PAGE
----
(Phys.org)—A team of researchers from Germany and Canada has found a way to make graphene superconductive—by doping it with lithium atoms. In their paper they have uploaded to the preprint server arXiv, the team describes the process they used and the results they obtained when testing it.
By now, most everyone in the science community is aware of graphene, the single carbon atom layer of material that is being studied to figure out how it can be mass produced and connected to other devices to take advantage of its superior electrical properties. Some have also been looking into whether the material could be made into a superconductor—prior research a decade ago showed that graphite could be made superconductive by coating it with other materials. Since that time, the search has been on to find just the right coating for graphene. Three years ago, a group in Italy created a model that suggested lithium might be the right choice, now, based on the work done by this latest team, it appears that they might have been right.
In this effort, the researches first grew samples of graphene on a silicon-carbide substrate—those samples were then placed in a vacuum and cooled to 8K and were then "decorated" very precisely with a layer of lithium atoms. To convince themselves that the result was superconductive, the team tested the material with angle-resolved photoemission spectroscopy—doing so revealed that electrons sent through the material slowed down, which they suggest was the result of electron-phonon coupling (the creation of Cooper pairs)—one of the hallmarks of a superconductor. The team also identified an energy gap between those electrons that were conducting and those that were not, energy that would be needed to brake electron-phonon coupling.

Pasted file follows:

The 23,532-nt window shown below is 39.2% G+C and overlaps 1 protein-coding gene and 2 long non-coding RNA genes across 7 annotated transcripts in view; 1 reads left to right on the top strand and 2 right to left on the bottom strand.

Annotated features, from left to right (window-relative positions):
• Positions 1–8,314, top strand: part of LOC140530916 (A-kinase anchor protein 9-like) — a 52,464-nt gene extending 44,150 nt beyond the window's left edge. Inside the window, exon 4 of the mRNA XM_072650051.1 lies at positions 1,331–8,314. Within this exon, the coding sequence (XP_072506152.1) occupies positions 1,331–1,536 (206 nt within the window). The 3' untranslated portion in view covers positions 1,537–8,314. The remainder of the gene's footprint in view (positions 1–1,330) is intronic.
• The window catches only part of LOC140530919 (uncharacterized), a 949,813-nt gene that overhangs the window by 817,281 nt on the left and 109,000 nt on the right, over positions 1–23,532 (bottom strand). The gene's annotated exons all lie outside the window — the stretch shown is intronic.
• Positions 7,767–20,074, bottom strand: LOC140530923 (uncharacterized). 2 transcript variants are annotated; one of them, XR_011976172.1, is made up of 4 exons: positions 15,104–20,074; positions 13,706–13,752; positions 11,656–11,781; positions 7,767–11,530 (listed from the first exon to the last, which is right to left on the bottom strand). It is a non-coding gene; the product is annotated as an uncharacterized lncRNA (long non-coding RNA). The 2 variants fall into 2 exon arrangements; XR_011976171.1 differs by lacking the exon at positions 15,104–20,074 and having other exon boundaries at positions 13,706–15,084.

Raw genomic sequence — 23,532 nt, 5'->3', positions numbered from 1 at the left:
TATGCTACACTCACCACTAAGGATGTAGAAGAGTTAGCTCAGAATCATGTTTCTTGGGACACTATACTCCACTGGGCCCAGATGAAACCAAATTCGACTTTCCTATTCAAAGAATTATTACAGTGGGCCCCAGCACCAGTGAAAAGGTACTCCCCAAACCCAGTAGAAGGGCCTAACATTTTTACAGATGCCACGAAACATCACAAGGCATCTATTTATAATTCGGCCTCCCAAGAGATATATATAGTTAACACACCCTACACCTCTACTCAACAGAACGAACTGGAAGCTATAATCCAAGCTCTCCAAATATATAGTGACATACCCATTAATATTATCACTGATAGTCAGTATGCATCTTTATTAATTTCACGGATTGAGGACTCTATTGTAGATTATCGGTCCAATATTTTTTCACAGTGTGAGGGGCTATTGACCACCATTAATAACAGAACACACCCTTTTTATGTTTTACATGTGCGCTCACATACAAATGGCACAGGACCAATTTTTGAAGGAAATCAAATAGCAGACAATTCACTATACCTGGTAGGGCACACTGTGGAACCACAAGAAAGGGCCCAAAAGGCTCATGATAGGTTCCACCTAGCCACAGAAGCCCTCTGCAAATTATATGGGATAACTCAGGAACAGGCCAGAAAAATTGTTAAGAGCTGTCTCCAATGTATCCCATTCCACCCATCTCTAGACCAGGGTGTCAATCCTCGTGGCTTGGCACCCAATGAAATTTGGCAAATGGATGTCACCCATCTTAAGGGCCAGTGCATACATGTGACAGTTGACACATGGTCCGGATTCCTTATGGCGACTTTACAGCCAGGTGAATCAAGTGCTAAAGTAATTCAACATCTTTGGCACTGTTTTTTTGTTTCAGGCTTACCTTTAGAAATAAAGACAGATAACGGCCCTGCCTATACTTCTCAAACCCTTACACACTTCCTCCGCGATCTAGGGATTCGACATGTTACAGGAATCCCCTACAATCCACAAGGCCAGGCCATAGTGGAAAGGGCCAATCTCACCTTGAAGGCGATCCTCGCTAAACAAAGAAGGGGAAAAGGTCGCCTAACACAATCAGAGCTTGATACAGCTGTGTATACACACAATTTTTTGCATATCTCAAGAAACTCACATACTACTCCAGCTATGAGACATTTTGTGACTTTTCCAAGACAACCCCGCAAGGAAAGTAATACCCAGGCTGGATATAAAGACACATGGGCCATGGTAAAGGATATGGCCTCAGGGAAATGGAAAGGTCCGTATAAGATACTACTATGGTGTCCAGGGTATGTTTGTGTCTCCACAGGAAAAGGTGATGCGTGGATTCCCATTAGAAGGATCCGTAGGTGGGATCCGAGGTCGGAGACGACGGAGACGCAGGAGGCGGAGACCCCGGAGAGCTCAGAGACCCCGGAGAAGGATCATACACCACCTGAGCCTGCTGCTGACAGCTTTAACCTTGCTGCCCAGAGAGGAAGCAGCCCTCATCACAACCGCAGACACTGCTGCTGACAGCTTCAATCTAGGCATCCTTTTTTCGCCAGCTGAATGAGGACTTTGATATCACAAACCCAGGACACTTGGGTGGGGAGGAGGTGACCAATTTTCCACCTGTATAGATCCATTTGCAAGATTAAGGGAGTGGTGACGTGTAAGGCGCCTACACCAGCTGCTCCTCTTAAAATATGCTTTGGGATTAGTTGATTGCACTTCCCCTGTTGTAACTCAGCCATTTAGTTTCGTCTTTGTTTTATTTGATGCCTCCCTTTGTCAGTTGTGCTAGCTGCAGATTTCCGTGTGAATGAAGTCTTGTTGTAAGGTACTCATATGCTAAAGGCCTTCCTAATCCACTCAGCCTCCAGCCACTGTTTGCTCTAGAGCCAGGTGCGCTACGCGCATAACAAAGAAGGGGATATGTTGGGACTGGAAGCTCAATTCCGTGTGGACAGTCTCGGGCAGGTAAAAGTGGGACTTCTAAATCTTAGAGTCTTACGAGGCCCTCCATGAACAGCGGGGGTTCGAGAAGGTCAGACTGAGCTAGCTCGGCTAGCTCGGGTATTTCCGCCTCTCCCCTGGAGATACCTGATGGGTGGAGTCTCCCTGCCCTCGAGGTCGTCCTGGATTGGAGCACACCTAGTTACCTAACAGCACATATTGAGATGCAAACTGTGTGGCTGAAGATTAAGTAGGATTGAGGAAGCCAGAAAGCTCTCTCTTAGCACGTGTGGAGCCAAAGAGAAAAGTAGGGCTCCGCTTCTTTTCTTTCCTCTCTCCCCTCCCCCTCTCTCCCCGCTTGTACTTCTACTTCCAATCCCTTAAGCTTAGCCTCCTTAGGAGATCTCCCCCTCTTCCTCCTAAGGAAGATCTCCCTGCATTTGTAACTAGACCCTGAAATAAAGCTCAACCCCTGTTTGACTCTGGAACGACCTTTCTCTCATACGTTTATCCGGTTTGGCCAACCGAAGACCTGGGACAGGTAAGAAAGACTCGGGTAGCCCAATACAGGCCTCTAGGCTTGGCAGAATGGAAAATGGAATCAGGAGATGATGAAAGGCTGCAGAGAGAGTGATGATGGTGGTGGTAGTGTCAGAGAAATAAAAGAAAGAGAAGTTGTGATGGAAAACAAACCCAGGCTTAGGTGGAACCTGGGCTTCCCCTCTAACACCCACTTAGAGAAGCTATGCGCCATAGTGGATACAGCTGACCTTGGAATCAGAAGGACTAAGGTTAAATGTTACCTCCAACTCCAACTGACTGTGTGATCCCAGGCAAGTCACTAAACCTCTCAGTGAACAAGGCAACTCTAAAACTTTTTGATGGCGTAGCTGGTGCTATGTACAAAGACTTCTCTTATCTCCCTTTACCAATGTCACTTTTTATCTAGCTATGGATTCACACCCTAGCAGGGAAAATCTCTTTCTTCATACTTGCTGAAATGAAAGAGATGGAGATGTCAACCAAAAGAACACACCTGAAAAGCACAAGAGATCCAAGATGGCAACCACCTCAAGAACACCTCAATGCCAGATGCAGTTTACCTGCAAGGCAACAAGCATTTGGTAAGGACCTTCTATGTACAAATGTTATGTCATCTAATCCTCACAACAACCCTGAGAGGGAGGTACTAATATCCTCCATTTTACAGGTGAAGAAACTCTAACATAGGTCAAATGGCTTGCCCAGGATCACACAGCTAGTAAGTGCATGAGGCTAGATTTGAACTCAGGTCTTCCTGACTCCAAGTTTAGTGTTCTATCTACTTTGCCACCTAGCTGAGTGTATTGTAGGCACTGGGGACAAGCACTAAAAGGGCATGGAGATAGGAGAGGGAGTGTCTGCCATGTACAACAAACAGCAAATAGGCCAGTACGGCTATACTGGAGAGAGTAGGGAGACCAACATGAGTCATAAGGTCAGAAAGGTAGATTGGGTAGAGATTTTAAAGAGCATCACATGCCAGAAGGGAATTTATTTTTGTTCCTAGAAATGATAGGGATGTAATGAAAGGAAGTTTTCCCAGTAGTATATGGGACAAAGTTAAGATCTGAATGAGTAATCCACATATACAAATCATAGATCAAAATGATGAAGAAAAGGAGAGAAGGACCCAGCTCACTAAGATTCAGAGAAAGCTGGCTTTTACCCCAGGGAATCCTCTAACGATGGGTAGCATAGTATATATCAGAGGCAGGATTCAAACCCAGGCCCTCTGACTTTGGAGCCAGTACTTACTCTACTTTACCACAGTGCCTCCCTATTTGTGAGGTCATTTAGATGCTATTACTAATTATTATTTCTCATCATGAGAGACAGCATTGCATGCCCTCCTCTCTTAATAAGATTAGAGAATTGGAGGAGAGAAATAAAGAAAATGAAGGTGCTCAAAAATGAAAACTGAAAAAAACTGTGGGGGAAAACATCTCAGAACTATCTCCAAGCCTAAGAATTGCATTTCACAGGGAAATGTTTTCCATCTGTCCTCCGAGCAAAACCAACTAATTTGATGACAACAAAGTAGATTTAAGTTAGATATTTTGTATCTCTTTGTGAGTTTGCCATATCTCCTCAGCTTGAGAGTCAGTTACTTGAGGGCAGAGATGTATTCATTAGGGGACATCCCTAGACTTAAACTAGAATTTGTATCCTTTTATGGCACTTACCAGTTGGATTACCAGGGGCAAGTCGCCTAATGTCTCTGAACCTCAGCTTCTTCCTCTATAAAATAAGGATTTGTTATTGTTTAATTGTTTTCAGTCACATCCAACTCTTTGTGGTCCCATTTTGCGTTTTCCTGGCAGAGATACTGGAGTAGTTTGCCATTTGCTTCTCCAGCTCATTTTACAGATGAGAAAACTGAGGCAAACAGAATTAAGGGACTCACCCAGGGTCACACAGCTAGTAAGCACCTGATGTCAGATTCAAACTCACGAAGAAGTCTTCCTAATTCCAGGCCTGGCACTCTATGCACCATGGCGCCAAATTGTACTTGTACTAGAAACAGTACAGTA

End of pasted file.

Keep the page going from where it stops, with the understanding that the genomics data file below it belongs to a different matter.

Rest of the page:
Further tests will have to be done to discover if it is possible to demonstrate a complete loss of electrical resistance and the expulsion of an external magnetic field, tests that can prove the material to be a true superconductor.
In related news, another group working at Sungkyunkwan University in South Korea has also been working with coating graphene with lithium and in their paper also uploaded to arXiv, they claim they have observed superconductivity in samples of layers of graphene doped with lithium.
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More information: Evidence for superconductivity in Li-decorated monolayer graphene, arXiv:1508.05925 [cond-mat.supr-con] arxiv.org/abs/1508.05925
Monolayer graphene exhibits many spectacular electronic properties, with superconductivity being arguably the most notable exception. It was theoretically proposed that superconductivity might be induced by enhancing the electron-phonon coupling through the decoration of graphene with an alkali adatom superlattice [Profeta et al. Nat. Phys. 8, 131-134 (2012)]. While experiments have indeed demonstrated an adatom-induced enhancement of the electron-phonon coupling, superconductivity has never been observed. Using angle-resolved photoemission spectroscopy (ARPES) we show that lithium deposited on graphene at low temperature strongly modifies the phonon density of states, leading to an enhancement of the electron-phonon coupling of up to λ≃0.58. On part of the graphene-derived π∗-band Fermi surface, we then observe the opening of a Δ≃0.9 meV temperature-dependent pairing gap. This result suggests for the first time, to our knowledge, that Li-decorated monolayer graphene is indeed superconducting with Tc≃5.9K.